This is wrong. Consider a log-structured, checksummed file system like NILFS. It gathers all writes, writes them out in one go, and checksums every chunk it writes. What happens when power is lost during that write? The checksum is wrong. The last update before isn't touched, so the file system will revert to this last update. All is hunky dory, all ponies still there, no data lost except the last update - which is the guarantee of such a file system: You can only depend that those data is on disk where the transaction was completely written to disk. And note: writing one sector to a hard disk takes a few microseconds nowadays, so the drive can detect a power outage and stop writing before it randomly scrambles a sector - it might not complete everything, but leaving a garbled sector is possible to avoid.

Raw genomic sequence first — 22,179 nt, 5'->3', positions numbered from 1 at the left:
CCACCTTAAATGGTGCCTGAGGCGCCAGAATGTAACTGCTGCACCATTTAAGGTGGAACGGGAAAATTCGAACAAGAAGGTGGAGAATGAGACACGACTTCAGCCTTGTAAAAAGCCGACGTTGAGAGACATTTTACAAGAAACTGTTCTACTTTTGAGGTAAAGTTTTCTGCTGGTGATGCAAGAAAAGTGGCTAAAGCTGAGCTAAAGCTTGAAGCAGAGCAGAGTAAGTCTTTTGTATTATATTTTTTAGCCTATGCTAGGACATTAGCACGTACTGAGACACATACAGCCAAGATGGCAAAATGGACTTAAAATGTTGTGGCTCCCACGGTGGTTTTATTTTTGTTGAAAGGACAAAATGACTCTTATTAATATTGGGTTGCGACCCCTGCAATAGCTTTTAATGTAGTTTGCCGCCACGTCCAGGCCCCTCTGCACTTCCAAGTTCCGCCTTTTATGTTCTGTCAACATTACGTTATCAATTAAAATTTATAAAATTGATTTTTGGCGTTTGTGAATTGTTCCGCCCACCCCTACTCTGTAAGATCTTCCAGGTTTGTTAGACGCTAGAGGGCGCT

On the other argument: In the part of the world where I live (Munich), power outages are far less frequent than crashes. Our file server had some CPU problems two years ago and crashed about once a week. Thanks to the stability of ReiserFS, no data loss occurred during the half year until we found the root cause and replaced the CPUs. Even when not including hardware defects, I definitely have more crashes than power outages. Frequent power outages happen in poor countries with third-world infrastructure.
Copyright © 2017, Eklektix, Inc.
Comments and public postings are copyrighted by their creators.
Linux is a registered trademark of Linus Torvalds